5 This case is before the Workers' Compensation Court following a district court decision reversing a Department decision which found that Patricia Mason (Mason) was an employee of Eve Art.

         6 The case began on January 5, 1997, when Mason filed a claim for Unemployment Insurance Benefits with the Department. (Ex. 5.) On January 21, 1997, Mason filed a second claim for overtime pay in the amount of $7, 872. (Ex. 6.) Art denied that Mason was her employee, replying that she was an independent contractor. (Ex. 8.) The case was assigned to the Independent Contractor Central Unit (ICCU) of the Department, as provided in the Department's administrative regulations, ARM 24.35.201 through 24.35.203.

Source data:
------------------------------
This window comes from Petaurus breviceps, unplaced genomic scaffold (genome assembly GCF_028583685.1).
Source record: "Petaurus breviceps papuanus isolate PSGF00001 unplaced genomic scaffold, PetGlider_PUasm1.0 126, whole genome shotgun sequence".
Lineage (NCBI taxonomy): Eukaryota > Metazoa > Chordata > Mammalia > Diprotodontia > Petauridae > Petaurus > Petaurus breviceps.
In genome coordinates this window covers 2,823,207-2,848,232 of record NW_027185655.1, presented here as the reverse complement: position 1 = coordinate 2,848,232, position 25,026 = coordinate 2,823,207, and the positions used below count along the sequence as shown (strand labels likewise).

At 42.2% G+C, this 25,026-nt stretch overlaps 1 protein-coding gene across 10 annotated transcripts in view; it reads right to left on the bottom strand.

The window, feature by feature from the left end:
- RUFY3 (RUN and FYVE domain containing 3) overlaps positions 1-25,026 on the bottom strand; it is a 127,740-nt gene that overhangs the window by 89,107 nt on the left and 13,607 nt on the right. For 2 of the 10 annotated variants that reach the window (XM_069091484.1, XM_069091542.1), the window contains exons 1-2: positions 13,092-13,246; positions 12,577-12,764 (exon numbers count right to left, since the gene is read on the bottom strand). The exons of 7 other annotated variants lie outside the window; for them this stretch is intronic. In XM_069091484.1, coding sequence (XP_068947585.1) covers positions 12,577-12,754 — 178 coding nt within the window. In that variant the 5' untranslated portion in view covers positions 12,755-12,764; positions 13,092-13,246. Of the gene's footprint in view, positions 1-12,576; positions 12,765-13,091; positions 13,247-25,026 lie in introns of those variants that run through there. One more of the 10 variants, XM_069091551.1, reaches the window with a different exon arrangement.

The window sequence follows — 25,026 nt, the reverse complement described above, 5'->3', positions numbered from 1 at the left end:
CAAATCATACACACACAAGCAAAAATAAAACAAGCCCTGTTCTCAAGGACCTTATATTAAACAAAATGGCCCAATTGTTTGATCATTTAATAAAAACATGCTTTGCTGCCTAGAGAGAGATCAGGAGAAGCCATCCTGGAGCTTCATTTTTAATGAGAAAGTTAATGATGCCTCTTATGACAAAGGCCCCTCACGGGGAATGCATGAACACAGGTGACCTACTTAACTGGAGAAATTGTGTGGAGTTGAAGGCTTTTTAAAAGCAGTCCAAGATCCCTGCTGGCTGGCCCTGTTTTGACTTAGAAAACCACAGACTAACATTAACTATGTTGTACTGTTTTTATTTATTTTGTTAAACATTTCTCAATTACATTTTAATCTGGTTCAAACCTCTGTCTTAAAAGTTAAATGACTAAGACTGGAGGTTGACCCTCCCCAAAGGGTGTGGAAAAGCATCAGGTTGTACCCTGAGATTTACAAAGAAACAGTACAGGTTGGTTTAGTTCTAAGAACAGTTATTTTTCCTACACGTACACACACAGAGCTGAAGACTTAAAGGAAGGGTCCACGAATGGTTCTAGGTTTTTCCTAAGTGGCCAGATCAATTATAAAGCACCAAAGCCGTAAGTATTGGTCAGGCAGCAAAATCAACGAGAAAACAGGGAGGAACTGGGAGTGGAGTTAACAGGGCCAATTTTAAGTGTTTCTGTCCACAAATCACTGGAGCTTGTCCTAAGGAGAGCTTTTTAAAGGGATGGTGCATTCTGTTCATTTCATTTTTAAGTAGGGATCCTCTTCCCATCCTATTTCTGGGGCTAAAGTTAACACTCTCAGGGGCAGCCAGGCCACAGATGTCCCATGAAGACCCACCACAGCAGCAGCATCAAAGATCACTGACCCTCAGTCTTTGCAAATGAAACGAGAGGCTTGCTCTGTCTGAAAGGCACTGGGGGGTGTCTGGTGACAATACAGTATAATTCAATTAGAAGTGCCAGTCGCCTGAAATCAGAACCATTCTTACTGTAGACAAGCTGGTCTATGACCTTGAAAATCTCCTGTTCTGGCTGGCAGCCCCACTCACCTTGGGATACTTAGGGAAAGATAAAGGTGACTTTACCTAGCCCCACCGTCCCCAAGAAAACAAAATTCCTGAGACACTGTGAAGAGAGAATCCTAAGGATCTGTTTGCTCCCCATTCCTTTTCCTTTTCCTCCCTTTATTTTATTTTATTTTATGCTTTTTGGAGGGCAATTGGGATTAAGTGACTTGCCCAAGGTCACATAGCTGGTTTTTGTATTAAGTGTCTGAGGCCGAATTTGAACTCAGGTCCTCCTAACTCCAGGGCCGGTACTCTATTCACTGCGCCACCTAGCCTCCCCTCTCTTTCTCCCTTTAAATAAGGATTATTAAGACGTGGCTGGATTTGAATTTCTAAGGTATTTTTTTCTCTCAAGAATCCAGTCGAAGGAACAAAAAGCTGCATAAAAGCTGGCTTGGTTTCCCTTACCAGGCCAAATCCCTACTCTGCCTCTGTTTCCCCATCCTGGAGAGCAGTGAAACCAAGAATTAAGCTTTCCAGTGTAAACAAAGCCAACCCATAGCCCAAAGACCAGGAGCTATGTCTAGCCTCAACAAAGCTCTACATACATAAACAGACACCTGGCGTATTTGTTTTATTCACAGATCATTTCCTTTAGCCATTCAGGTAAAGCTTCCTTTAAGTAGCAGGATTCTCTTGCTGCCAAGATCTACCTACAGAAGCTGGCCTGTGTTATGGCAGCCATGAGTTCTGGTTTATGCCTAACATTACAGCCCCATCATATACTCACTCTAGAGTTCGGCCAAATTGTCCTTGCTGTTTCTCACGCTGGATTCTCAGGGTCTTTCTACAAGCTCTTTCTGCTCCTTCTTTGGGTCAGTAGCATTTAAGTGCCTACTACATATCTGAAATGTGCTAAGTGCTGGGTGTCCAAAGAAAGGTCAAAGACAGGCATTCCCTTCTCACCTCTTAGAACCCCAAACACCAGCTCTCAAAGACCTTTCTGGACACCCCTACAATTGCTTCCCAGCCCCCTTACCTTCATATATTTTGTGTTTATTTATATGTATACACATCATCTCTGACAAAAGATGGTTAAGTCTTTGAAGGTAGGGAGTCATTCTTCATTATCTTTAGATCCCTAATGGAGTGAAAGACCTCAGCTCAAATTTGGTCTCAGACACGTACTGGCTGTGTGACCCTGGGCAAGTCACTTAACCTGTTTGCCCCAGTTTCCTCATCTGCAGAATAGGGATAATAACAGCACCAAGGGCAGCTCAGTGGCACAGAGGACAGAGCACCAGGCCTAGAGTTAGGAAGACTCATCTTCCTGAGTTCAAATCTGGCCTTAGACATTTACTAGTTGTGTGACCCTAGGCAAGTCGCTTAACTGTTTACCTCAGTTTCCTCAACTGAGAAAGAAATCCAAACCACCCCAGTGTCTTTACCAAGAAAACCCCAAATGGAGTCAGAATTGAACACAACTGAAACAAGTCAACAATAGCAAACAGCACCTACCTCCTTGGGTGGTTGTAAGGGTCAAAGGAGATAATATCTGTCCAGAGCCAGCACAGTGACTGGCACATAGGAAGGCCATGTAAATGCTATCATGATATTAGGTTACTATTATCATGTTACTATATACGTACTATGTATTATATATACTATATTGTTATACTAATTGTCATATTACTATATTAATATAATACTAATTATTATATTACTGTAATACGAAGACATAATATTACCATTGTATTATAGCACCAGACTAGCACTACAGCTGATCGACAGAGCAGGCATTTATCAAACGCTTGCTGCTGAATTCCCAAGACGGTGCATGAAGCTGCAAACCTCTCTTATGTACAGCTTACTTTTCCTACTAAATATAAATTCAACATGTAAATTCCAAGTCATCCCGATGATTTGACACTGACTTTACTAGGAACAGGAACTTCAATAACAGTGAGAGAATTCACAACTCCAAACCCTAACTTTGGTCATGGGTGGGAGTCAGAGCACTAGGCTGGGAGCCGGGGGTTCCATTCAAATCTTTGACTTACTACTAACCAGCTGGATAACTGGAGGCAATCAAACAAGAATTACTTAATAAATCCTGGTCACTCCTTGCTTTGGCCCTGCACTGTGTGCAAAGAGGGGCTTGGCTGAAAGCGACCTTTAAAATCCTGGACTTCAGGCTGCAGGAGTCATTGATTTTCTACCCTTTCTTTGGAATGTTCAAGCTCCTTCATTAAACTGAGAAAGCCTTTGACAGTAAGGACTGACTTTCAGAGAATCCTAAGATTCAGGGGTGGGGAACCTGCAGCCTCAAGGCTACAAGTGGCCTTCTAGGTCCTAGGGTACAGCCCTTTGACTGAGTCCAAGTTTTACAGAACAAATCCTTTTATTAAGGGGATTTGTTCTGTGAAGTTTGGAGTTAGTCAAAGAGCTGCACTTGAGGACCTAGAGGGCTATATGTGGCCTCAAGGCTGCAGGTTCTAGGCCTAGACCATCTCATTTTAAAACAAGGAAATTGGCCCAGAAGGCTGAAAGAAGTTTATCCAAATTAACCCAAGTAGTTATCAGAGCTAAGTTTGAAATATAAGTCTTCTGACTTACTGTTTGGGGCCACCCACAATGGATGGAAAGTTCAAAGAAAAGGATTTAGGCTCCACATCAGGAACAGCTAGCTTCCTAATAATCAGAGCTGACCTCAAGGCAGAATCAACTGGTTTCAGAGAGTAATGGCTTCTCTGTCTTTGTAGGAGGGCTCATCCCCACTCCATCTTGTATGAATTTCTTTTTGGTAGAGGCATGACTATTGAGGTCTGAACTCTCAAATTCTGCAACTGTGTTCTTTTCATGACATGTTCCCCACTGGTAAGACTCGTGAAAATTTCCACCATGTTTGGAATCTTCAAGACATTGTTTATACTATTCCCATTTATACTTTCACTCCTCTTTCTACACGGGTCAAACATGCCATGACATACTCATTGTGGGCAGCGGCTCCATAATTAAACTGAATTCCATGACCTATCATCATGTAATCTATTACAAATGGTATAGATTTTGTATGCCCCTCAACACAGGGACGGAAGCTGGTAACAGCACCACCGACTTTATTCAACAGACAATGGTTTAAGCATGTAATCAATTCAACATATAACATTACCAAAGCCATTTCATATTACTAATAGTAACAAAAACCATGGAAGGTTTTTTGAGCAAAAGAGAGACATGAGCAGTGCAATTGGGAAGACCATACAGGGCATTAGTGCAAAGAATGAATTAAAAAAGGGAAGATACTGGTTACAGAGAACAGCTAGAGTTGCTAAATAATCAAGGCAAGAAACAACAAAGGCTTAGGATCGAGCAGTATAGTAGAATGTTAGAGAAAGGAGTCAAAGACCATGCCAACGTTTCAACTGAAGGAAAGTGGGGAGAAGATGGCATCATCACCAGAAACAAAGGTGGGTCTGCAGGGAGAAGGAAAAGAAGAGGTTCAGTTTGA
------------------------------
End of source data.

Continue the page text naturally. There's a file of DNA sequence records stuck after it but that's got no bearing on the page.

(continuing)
7 ARM 24.35.201(6) defines "Independent contractor central unit" or "ICCU" as "the unit located within the department which is responsible for making employment status determinations for the entire department, and any other agency which elects to participate in the ICCU." ARM 24.35.302(3) provides that "[d]eterminations regarding employment status will generally be issued by the department's independent contractor central unit (ICCU)." Those determinations are made after investigation, see ARM 24.35.302(1), and without hearing. They are final and binding on the parties unless a hearing is requested. ARM 24.35.205 to 24.35.212.